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August 28, 1992     The Message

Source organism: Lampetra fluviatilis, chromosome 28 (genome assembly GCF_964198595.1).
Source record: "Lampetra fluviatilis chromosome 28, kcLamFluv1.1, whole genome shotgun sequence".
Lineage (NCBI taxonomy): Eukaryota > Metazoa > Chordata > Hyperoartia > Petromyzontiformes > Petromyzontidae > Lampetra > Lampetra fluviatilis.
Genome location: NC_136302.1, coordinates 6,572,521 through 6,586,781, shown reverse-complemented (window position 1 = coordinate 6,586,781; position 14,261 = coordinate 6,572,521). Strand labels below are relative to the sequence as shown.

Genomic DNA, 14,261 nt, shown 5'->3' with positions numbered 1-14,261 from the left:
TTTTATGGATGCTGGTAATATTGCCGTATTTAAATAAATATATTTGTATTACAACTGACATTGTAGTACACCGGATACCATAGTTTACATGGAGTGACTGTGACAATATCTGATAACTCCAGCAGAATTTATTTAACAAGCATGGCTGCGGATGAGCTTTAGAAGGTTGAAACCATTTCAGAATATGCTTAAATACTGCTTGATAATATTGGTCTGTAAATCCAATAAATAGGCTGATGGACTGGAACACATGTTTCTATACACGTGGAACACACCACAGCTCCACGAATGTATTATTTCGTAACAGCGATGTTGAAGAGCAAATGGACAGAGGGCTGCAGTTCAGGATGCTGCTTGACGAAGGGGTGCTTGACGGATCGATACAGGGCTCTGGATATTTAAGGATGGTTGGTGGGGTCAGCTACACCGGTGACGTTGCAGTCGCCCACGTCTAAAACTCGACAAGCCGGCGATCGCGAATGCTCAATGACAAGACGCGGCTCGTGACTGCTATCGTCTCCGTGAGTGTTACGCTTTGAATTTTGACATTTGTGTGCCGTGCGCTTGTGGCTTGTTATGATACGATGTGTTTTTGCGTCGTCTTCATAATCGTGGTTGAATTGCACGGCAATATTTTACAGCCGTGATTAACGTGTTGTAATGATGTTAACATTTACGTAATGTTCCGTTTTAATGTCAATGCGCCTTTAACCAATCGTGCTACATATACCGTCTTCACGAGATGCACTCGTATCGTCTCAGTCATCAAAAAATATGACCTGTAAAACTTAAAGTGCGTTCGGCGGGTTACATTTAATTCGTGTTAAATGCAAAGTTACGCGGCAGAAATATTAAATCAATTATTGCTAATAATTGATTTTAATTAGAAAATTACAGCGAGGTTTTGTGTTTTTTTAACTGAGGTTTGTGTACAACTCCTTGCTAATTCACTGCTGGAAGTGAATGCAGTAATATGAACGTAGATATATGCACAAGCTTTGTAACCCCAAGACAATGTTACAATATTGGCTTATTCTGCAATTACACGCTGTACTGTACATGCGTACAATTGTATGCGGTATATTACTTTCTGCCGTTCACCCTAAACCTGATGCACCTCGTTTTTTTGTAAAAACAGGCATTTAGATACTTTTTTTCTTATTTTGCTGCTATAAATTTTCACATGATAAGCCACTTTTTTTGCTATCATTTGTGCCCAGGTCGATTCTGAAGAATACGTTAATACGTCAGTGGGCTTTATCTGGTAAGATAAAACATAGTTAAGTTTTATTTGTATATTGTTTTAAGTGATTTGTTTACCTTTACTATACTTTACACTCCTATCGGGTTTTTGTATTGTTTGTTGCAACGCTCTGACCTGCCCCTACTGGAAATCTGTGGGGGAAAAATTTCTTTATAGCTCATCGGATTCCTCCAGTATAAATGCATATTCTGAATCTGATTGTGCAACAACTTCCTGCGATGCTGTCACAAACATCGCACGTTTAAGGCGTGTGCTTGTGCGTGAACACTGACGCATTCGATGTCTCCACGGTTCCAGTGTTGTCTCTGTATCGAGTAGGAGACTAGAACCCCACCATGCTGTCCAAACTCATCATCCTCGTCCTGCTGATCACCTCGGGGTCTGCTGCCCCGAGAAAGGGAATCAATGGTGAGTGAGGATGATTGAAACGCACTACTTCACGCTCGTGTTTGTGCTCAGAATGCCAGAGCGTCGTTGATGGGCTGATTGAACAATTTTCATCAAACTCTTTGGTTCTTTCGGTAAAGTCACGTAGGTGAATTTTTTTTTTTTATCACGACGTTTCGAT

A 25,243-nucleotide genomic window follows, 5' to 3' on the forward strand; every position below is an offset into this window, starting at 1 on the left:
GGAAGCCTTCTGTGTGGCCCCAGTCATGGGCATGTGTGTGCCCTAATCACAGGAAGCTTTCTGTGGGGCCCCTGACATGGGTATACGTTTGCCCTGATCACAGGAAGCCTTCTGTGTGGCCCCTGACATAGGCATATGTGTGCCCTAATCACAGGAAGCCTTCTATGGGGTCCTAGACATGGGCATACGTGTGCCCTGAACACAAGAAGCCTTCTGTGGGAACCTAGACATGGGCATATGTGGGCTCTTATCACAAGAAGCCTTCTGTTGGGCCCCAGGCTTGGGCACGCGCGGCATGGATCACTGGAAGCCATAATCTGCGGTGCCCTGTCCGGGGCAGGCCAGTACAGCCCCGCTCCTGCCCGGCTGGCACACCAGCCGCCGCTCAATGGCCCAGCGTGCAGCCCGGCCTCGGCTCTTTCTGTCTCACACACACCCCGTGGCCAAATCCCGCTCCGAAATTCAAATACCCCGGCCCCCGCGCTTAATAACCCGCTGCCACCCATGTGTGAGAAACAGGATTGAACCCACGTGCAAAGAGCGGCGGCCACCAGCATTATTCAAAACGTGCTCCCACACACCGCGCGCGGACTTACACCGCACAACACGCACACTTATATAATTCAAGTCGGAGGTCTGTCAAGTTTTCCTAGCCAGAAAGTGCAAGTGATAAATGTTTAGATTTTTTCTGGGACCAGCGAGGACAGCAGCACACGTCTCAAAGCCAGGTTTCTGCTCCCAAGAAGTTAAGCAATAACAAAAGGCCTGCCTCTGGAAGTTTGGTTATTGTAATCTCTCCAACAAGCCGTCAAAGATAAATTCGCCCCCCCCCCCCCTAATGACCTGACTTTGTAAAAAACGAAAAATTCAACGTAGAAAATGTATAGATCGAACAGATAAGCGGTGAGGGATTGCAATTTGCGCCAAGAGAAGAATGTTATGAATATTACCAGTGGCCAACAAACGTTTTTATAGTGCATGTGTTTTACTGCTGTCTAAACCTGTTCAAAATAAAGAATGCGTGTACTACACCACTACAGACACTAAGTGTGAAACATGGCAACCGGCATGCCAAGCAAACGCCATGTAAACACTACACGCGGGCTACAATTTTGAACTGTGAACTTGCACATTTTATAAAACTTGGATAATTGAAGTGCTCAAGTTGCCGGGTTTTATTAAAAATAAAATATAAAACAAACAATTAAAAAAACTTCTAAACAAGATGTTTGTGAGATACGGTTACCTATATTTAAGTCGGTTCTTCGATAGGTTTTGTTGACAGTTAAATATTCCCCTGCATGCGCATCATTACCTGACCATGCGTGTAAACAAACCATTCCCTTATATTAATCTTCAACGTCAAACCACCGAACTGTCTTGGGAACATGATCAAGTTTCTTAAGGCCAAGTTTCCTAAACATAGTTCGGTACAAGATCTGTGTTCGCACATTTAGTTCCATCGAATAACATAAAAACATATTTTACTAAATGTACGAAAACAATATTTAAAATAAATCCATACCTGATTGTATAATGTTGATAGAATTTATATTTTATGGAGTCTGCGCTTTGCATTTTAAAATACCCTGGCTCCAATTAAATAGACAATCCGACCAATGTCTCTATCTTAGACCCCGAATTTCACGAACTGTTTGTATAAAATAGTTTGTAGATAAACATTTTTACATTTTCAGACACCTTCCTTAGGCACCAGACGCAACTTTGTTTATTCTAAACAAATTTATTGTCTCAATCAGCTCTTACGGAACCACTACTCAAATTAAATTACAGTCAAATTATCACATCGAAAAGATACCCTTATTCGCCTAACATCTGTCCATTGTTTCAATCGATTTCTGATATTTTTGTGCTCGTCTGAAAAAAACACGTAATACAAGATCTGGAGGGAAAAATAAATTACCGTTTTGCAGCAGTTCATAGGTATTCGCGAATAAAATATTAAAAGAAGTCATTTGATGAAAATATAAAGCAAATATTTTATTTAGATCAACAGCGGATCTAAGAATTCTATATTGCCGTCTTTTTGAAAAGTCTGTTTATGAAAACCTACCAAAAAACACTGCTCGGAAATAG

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Washington Auto Trim 27 Years Service , _ August 28, 1992 The Message -- for Catholics of Southwestern Indiana II Bishop's Forum 5 By BISHOP ,:> GERALD A. : ......... GETTELFINGER Many of us are old enough to have nostalgic feelings about the movie "The Bells of Saint Mary's." Bing and Barry are still vivid images of the "priests of the past." Well, times have changed, the scene has changed, but not all. On Friday as I pondered what I would write about this week, the obnoxious civil defense siren went off at the usual time, Friday noon. Since it is on the edge of the Catholic Center complex, it is hard to ignore. It was at that mo- ment that I cynically said to myself: "If I were the enemy, I would choose this exact moment to at- tack since everybody 'knows' that this is 'only a test.'" Who likes reminders of pending danger?! On reflection, my cynicism cooled. Let me explain. Saturday, August 15, 1992, is a date that re- minds us of the feast of the Assumption of our Blessed Lady. It was more than that for me and the community of St. Mary's in Sullivan, in fact Listen and heed the ringing church bells the larger community of Sullivan. We celebrated the blessing of a bell tower. Not only did we bless the bell tower in which the bells which had long before been consecrated as "Jesus," "Mary," and "Joseph" (a tradition lost in infrequency with the advent of electricity and electronics), we also gave the ultimate of "thanks" in the ac- tion of Holy Eucharist. It became incidental that St. Mary's Catholic Community was marking the historical moment of 125 years of presence in Sullivan. The celebra- tion was in itself joyous, buoyed up by the spirit of the people reflecting the deep-rooted faith of past generations. Real bells in a bell tower are a long tradition of our church. Not only are the bells audible, the tower is significant in any community. Look about our diocese with its German, and mostly Tyrolian, heritage. Bell towers, topped with crosses on spires, which replicate the successful Tyrol!an mountain climbers' quests of formidable mountain peaks, are the hallmark of faith. I suggest the faith came first. The bells in a small community mark the hours for many. Historically, this was the com- nmnity clock. Many towers have huge clocks in them to visually mark the hours, but the peal of the bells reaches far beyond vision. (Some peo- ple at a distance can mark weather conditions as to whether or not they can hear the parish bells ringing on any given day.) Bells mark jubilees! Bells ring out the hours of prayer! Church bells celebrate the community gathering for Eucharist! Bells somberly remind us of the end of our life as they toll the death of a community member. Bells, as do civil defense tests, remind us of our fragility and dependence on God. They remind us of our need for personal discipline, on a daily basis, for safety from the unseen foe, spiritual or earthly! Listen and heed! Pope to celebrate Mass at controversial Dominican lighthouse By AGOSTINO BONO Catholic News Service VATICAN CITY (CNS) -- Pope John Paul II plans to help (:ommenlorate the 500th anniversary of evangelization in the Americas with an out- door Mass at the site of a con- troversial seven-story- high cross in the Dominican Re- public. The Oct. 11 Mass in the capital of Santo Domingo was announced by Catholic offi- cials in the Dominican Re- public and confirmed Aug. 24 by Vatican planners of the pope's trip. The cross was built by the Dominican governme.nt as a lighthouse and as the mau- soleum for the remains of Christopher Columbus, who landed in what is now the Dominican Republic in 1492. Controversies include the high cost of construction in one of Latin America's poor- est countries and the dis- placement of 3,000 poor squatters to clear the land for the cross-shaped lighthouse. Added to these is the ongo- ing international debate as to whether the European colo- nization that Columbus sparked has been good or bad for Latin America. Vatican officials say that the church is distancing itself as much as possible from the controversies. One official noted that the decision to build the cross- shaped lighthouse was made by the Dominican govern- ment and that dedication cer- emonies will take place be- fore the pope's Oct. 9-14 trip to the Dominican Republic. He said the spot was chosen as a Mass site because the open fields surrounding the lighthouse can hold a multi= tude of people. News reports from the Do- minican Republic say the government dedication has been rescheduled for Oct. 6. It originally had been set for Oct. 12, the exact date 500 years ago when Columbus landed on an island in the Bahamas. The pope cannot avoid all I iWoubo.s coun., 00an, t I YOUR FIVE STAR SERVICE BANK ,,! tL , .... Buehlers I.G.A. "THE THRIFTY HOUSEWIFE'S SOURCE OF SAVINGS" QUALITY FOODS AND MEATS Also Huntingburg and Oakland City i BECHER & KLUESNER FUNERAL HOME Downtown Chapel, 214 E. 7th North Chapel, 33rd Newton KREMPP LUMBER CO. WHOLESALE BUILDING MATERIAL DIS- TRIBUTION & GENERAL CONTRACTING YARD CONSTRUCTION 482-1961 482-6939 JASPER LUMBER CO. COMPLETE BUILDING SERVICE Ph: 482-1125 RT. 4, JASPER the controversies, said one Vatican official. "We are celebrating evange- lization. This is not a homage to Spanish conquerors or dis- coverers," said the official. But the pope has to men- tion Columbus and tim an- niversary because of its im- portance for the spread of Catholicism, be said. The Vatican also approved the inscription of a papal quote on the lighthouse. Latin Ainerica has 395 mil- lion Catholics, almost 43 per- cent of the worht's Catholic population. Oct. 11 was chosen as the date far the commemorative Mass because it is a Sunday, said Vatican planners. The Mass will also be the liturgi- cal inauguration of the Fourth General Conference of the Latin American Episcopate, they said. 'I:he bishops' meeting is scheduled for Oct. 12-28 in Santo Domingo to discuss strategies (or a new evange- lization of Latin America. Vatican planners say the pope is scheduled to give the conference opening speech on the afternoon of Oct. 12. The Dominican govern- merit puts the cost of the lighthouse at $13 million, while opponents estimate the spending at $160 million. Op- ponents say the cost is too high for a poor country with frequent power shortages. The Dominican Republic has a pet capita income of $790 per year, compared to $18,685 for tim United States. Government defenders say millions of dollars were also 'spent to improw,' housing and streets for the anniversary celebrations. They see the lighthouse as an important symbol for the (:ountry, simi- lar to the Statue of Liberty in the United States. Columbus (lied in 1506 in Valladolid, Spain, and his re- mains were later transferred to Santo Domingo, the first permanent settlement he established. Bishops says violence threatens Salvadoran peace process SAN SALVADOR (CNS) -- A recent wave of violence threatens E1 Salvador's deli- cate peace process, said Aux- iliary Bishop Gregorio Rosa Chavez of San Salvador. Bishop Rosa Chavez said a string of attacks against trade union leaders, soldiers, busi- nessmen and policemen could undermine an agree- ment between the govern- ment and leftist rebels to re- vive the peace process. "This week has been highly violent, a violence that has touched almost all sectors ... If this is not controlled, not avoided, whatever is achieved at the other (negoti- ating) table could be mini- mized," Bishop Rosa Chavez told reporters Aug. 23. He urged the government to launch a thorough investiga- tion into the violence. The rebel Farabundo Marti National Liberation Front blames right-wing death squads for about a dozen at- AUTO TOPS. SEAT COVERS BOAT COVERS STEREO SALES & INSTALLATIONS 254-3943 i ii, "Funeral Pre-Planning Since 1940" Miller & Miller 424-9274 HWY 50 EAST, BEHIND UPS CENTER EUGENE WELP, OWNER i , il i i i nl L n I Hi-Tech Sheet Metal Inc. Residential, Industrial & Commercial Heating & Cooling Installation Sales & Service [422-9242[ )perated by Michael and Patricia Koch 15 S. Third Avenue, Evansville [H I[ tacks on trade unionists and former guerrillas and warns it will take measures to defend itself if the government does not act. Some fear that rebels and army soldiers are looking to settle old scores while a surge in common crime since the end of the civil war has pushed up the number of gun attacks. Carlos Molina, the attorney general for human rights, has said the spate of attacks could run out of control. "There is a danger of falling into a spiral of violence diffi- cult to contain," said Molina, whose post was created under peace accords that ended 12 years of civil war in January. Government and rebel lead- ers have agreed to set new deadlines for political re- forms and rebel demobiliza- tion laid out under the peace accords. Full demobilization is to be completed Oct. 31. [[ [[[ Ed. L. Lee Mortuary 101 North Meridian Street Washington, IN 254-3612 ]" I '